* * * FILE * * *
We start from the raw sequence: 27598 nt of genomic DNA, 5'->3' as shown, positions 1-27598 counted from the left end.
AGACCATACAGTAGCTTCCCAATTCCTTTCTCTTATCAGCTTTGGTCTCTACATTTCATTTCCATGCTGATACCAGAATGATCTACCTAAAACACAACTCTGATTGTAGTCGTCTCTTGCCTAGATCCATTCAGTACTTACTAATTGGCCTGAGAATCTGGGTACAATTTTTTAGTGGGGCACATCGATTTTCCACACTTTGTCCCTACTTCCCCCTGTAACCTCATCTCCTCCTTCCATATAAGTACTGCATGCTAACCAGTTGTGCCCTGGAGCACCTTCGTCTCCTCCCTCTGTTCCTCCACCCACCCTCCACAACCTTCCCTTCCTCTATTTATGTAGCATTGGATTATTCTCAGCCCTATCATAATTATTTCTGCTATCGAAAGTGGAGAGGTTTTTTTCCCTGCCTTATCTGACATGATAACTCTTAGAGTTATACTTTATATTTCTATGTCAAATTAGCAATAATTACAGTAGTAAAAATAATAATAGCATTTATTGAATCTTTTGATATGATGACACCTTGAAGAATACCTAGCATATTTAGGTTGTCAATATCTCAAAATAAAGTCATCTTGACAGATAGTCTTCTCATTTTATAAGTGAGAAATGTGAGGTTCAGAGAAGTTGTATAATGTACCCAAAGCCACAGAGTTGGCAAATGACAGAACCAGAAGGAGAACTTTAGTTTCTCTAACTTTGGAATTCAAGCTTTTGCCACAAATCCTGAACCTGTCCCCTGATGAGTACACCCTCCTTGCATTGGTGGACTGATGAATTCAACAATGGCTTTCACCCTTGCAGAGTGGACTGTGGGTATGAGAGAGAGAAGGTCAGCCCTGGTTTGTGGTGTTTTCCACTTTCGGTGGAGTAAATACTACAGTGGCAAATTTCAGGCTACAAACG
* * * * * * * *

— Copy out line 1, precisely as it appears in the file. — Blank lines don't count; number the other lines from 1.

We start from the raw sequence: 27598 nt of genomic DNA, 5'->3' as shown, positions 1-27598 counted from the left end.